Usually I focus on the main couple in the romance I’m reading but sometimes there is a side character that steals the show or intrigues me just enough as to imagine what happens to them in the future. Sometimes the authors grant our wishes and we get a series of fabulous stories featuring side characters from the previous books. Other times, though, our beloved side characters remain just that, an added bonus to the story which makes the main couple shine even brighter.
Here is my list of 5 side characters that grabbed my attention and I hope the authors would look kindly upon my wishes and someday would write their stories.
I’m starting with Niall from Glitterland by Alexis Hall. He is Ash’s ex and is now in love with a bisexual friend of theirs who, in the course of the story, marries a woman from their circle of friends. Niall has a major role in Ash and Darrian’s story and while he made me want to punch him in the face more than once while reading Glitterland, I also felt deeply sympathetic to him. He seemed so hurt, lost and alone, unable to find his place in the changing world of his friends. Despite his mistakes I feel he is a good man and I want him to find his happiness. Most of all, I want to read his journey to a well-deserved HEA.
I stumbled upon Penny Reid’s debut novel, Neanderthal Seeks Human, shortly it was indie published in April 2013 and I was immediately curious about the story of the socially awkward Janie and the alpha masculine and protective Quinn. I read the book in one setting and fell in love with Ms Reid’s quirky, nerdy characters and her wicked sense of humour and smart writing style.
I have been reading a lot of queer romances lately and as you can imagine I have a number of favorite M/M couples by now. Here is the list of my latest Top 5 favorite M/M couples, arranged in a totally random order.
Raffi and Denny from Level Hands by Amy Jo Cousins
I love a well-done New Adult – all the turmoil of youth, the process of finding yourself and your place in the world. And I particularly enjoy young romance – first (big) love, first time having a steady significant other, first time navigating a serious relationship. Raffi and Denny are both great characters on their own – complex, multi-layered and their coming together was no easy feat for either of them. I liked that they managed to be open about their feelings (fears included). They share more than one heated encounters but also had a few quiet romantic moments which make me smile and swoon – two big muscled rowers dancing bachata in the empty locker room is a sight to see in my mind.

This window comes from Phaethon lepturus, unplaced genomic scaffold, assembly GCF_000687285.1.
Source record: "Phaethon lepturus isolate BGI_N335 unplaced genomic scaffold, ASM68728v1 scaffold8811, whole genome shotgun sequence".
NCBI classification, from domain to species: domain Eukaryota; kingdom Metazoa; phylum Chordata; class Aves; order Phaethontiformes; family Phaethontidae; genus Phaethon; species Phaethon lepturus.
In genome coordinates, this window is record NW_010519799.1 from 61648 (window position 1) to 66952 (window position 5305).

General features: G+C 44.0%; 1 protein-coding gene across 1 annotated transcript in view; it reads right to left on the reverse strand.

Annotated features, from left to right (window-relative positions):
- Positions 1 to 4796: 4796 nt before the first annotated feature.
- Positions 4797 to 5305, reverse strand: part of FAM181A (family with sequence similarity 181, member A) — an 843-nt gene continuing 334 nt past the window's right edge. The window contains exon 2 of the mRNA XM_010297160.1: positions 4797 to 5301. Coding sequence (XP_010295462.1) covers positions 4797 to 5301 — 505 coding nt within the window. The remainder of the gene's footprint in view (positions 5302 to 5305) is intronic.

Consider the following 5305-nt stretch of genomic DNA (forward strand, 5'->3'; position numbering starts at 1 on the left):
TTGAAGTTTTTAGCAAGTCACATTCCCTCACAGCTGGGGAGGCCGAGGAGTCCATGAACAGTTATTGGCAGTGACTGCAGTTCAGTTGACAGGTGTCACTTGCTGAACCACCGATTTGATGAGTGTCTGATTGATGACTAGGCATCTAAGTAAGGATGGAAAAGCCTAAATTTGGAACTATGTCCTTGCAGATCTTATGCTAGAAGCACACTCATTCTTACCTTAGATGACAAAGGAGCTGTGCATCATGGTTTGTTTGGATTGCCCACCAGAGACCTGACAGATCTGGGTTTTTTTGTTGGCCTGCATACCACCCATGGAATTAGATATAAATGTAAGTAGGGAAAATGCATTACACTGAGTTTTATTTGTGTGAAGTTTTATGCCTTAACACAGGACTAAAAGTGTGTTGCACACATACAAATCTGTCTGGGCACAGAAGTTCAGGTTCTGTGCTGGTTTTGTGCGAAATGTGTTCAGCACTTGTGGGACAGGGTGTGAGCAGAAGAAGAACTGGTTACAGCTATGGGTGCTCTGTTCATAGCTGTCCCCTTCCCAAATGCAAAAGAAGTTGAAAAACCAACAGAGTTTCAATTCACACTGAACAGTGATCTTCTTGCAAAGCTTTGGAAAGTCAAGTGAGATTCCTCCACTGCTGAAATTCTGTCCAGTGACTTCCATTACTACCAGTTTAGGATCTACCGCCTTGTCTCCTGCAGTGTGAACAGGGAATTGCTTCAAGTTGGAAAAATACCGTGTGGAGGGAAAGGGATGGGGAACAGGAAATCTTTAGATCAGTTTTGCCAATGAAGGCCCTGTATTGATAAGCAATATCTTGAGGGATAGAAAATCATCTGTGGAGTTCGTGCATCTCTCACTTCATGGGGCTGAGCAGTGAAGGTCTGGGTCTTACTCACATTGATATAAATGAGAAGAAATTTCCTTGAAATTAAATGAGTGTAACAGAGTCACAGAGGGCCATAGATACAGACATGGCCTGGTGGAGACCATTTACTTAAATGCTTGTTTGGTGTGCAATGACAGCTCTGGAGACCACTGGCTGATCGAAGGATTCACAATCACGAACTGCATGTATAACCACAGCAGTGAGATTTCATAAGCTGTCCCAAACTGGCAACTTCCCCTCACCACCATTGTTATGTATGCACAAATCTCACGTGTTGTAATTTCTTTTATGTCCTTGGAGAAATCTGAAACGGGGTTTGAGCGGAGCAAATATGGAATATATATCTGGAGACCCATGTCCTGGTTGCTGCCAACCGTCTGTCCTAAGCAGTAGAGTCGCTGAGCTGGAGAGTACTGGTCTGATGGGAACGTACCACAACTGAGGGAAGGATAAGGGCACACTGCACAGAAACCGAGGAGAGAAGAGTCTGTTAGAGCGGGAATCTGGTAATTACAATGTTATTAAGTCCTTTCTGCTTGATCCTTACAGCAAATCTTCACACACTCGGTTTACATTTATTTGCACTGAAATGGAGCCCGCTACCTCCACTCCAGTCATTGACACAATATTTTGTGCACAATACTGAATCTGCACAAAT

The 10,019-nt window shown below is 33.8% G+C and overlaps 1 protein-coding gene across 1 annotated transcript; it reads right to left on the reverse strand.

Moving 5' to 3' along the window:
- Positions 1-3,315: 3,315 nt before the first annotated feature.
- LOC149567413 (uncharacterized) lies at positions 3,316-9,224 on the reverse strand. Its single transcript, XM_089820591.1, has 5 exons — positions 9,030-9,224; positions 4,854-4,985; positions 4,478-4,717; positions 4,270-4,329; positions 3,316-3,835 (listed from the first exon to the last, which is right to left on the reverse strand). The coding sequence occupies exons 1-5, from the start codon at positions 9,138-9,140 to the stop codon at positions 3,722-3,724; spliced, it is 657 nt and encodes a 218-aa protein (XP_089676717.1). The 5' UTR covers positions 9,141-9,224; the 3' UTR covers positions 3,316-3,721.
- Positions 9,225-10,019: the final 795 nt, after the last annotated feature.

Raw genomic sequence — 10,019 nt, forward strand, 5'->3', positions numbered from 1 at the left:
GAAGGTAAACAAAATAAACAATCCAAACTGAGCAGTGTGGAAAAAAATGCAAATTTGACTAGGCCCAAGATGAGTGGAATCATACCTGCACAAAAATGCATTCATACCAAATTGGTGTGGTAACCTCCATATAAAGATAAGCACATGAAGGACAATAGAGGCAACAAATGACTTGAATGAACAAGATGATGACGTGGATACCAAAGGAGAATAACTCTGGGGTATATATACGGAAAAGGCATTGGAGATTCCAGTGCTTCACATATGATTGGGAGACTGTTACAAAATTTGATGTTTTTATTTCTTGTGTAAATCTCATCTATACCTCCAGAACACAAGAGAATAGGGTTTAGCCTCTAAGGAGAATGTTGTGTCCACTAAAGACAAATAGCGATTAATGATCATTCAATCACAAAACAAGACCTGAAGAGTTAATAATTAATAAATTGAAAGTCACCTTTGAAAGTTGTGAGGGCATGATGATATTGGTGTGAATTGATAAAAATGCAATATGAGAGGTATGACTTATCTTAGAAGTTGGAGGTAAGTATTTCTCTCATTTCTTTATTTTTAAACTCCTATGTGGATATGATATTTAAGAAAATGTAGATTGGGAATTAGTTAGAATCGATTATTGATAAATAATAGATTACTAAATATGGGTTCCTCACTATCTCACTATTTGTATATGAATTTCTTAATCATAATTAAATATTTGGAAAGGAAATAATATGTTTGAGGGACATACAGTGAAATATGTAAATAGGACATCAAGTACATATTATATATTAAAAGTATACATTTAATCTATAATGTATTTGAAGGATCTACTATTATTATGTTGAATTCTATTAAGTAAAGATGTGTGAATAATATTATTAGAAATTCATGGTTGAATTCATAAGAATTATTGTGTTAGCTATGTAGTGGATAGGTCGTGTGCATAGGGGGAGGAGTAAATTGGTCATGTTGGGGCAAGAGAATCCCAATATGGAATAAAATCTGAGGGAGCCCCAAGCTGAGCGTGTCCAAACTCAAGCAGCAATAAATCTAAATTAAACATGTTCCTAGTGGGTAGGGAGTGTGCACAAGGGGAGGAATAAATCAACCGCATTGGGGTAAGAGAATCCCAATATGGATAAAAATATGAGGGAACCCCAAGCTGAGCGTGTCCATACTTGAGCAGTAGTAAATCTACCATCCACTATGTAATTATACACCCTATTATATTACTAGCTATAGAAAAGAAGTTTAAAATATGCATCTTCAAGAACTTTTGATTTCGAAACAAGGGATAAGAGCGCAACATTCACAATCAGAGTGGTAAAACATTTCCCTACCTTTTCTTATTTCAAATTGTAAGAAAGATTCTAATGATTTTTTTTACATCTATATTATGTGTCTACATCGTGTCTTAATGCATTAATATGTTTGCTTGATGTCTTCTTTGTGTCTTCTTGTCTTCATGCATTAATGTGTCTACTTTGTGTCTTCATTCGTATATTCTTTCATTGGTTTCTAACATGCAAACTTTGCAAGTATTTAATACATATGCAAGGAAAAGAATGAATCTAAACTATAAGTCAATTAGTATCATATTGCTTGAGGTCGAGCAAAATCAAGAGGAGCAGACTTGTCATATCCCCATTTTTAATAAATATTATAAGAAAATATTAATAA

What I’m most passionate about in my reading of romance now is diversity. I actively search stories that highlight and reflect the diversity in the world — ethnic, social, sexual, physical, etc. And one of the romance series that explores this diversity in a most profound and engaging manner is the Bend or Break series by Amy Jo Cousins.
This is a series of four novels so far, with another full-length novel and a sequel novella coming out soon. They are mostly m/m romances, although the third book, The Girl Next Door, features a m/f couple though the woman is actually bisexual (and there is a super hot m/f/m threesome as well) , so the series can be summed up as diverse queer romance.
It all begins with Tom and Reese in Off Campus — a New Adult college romance that explores serious social issues. Tom’s dad is in prison after committing a Ponzi scheme, so Tom’s is a fall-from-grace situation, and now he’s struggling to stay in college. This story also explores the consequences of being a victim of sexual assault (Reese) and how it affects and changes a person. At the same time it’s a story of self-discovery (Tom is coming to understand that he actually likes both girls and guys) and coming out. One of the main strengths of the series is the way Amy Jo portrays so realistically young, college-age people, with all the confusion and urgency and exuberance of youth. The characters make mistakes, there is miscommunication and some wrong and hasty assumptions made, yet I find them fitting to the young age of the boys and part of their journey into adulthood.